Out there on U.S. Highway 36, about 25 miles from the Indiana state line, is the small town of Newman, Illinois. You've probably never been there, but maybe you can picture whitewashed front porches, flagpoles, a water tower with the town name painted on it, and at least a few garages or pole barns with some kind of cool old car inside.
Mike Dillon grew up there and lives there today. When he was a kid, the cool old car at his house was a ragtop '47 Plymouth his dad was storing for Mike's uncle, who had hauled it from Florida in 1966. After several years, Mike's dad bought the car for himself with the intention of someday restoring it.
As a kid, Mike loved the Plymouth. "Growing up in the early 1960s, before video games and multi-channel television, I sometimes found myself playing in the car, pretending to be driving it to places only my imagination would take me-which was just as well, because there was so much dust on the windshield that I couldn't see through it."
To that kid behind the steering wheel, age 16 must have seemed an eternity away. By the time Mike got his driver's license, the Plymouth was still unrestored, but it had been repaired enough to take out on the weekends. There aren't many streets in his hometown, but Mike remembers having a ball driving up and down them-rides that required three people because once the engine got hot, six volts wasn't enough to get it started, but three guys pushing was.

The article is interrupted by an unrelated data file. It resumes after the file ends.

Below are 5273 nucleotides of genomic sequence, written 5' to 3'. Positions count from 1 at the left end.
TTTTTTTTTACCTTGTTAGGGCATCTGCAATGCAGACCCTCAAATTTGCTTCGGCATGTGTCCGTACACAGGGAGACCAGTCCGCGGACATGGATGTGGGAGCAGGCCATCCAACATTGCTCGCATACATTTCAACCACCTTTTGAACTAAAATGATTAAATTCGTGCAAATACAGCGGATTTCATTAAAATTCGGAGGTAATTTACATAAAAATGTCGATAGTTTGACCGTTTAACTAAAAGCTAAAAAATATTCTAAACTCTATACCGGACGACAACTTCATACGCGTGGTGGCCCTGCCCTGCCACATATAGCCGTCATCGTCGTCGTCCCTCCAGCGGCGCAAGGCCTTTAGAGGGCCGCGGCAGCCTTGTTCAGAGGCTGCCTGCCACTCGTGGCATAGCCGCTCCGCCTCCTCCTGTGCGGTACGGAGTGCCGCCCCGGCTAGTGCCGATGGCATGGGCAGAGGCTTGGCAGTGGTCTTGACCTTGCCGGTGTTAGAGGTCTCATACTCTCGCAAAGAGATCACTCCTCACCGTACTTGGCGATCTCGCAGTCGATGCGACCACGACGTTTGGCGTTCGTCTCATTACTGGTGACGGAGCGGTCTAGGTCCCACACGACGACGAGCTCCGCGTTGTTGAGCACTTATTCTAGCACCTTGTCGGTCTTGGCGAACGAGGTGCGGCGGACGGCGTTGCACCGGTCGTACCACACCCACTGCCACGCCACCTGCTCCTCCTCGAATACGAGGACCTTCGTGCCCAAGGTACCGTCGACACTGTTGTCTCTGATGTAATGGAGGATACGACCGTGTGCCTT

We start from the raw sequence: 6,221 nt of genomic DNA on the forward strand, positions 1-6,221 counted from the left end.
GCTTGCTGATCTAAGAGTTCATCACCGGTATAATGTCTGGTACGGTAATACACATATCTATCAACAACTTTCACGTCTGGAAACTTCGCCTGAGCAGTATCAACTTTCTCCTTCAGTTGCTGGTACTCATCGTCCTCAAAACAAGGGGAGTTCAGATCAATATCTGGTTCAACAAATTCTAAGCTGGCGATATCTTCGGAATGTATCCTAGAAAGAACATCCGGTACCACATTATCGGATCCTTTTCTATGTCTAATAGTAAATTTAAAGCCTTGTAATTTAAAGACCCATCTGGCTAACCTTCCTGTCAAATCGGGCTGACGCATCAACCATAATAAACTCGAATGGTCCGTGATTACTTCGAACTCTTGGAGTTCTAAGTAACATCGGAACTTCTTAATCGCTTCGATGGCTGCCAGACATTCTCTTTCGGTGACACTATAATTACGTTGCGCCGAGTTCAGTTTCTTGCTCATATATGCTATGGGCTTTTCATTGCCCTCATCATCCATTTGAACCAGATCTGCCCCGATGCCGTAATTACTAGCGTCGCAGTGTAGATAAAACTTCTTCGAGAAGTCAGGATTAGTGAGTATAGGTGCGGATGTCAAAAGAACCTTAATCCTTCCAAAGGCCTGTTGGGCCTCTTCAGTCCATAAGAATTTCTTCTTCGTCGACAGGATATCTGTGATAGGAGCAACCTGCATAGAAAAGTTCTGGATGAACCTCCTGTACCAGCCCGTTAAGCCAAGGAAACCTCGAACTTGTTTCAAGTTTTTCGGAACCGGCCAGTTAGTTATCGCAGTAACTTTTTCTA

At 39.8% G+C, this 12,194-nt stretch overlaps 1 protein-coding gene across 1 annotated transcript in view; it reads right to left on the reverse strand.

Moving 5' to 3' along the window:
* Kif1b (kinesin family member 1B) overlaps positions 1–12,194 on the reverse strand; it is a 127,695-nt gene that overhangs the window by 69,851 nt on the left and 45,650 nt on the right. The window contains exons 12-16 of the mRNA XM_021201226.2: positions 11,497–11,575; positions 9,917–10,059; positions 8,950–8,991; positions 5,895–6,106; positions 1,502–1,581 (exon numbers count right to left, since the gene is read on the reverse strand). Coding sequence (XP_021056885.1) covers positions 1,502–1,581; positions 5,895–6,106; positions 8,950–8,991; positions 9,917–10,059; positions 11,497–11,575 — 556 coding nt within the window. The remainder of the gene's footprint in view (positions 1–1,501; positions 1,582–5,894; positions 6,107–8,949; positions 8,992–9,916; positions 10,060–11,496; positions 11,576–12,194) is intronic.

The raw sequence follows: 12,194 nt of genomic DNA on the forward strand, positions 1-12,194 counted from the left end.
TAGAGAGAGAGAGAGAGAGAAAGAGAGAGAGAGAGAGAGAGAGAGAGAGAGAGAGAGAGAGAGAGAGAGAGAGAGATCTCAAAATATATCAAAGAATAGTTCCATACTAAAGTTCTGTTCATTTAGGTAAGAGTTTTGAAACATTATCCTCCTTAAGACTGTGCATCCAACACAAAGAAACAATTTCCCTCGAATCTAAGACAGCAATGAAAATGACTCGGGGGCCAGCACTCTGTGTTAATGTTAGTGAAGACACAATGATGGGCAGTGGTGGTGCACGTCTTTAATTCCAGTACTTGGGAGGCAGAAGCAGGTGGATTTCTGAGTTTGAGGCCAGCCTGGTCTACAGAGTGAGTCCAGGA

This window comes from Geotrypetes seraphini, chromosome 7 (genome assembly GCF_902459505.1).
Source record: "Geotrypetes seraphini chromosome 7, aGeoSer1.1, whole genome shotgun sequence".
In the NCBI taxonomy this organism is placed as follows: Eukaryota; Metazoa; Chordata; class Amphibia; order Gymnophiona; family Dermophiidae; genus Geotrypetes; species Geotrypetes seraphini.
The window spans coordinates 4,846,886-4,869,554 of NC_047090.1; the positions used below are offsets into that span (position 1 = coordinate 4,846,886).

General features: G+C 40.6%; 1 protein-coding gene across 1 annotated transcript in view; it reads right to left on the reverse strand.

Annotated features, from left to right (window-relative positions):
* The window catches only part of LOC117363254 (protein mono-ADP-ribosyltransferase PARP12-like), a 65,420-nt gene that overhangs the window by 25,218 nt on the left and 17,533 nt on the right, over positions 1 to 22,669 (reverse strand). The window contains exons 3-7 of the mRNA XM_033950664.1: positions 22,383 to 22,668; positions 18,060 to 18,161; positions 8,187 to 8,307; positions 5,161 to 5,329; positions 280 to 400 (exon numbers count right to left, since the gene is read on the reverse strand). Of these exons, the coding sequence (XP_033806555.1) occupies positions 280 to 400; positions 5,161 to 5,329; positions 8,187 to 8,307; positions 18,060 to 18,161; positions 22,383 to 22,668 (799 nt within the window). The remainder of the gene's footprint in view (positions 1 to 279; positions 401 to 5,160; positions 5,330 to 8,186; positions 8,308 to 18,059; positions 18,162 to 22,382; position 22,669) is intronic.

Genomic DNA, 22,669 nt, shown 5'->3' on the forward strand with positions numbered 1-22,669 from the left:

Changing to a 12-volt system opened up the world to the Plymouth, which was now capable of making the 150-mile trip to Evansville, Indiana, for the Frog Follies car show. The Plymouth was still unrestored, and probably never came home with a trophy, but back in Newman, it must have seemed like a big frog in that small pond.
By the mid-1990s, Mike's dad realized he would never get around to restoring the car and passed it on to Mike. Mike and his brothers, Matt and Mark, decided they would build the family Plymouth into a hot rod instead of restoring it. Matt was already into rods, and contributed a lot of the ideas as to how the Plymouth ought to be built. It was decided it should be a resto rod, which meant keeping most of the stock body panels and stainless trim. It also meant countless trips to junkyards in search of parts and pieces to replace those that were too far gone. The original seats and a lot of the original chassis also survived. The original engine choice was a carbureted 350, which ended up in brother Mark's '36 Olds. The tuned port-injected 305 small-block that took its place is one of the few detours from the resto rod approach.
It wasn't a speedy build, and their dad and uncle unfortunately never got to ride in the finished car. The deep-green Plymouth was fresh when these photos were taken at the Street Rod Nationals in Louisville last summer. The odometer read 357. Today, the Plymouth looks better than it ever did. But, Michael told us, the best part of the project is that it was accomplished among brothers with a car that has been part of the Dillon family their whole lives. Although it still cruises the streets of Newman, it's now being seen in places even Michael's imagination couldn't take him as a kid staring through a dusty windshield.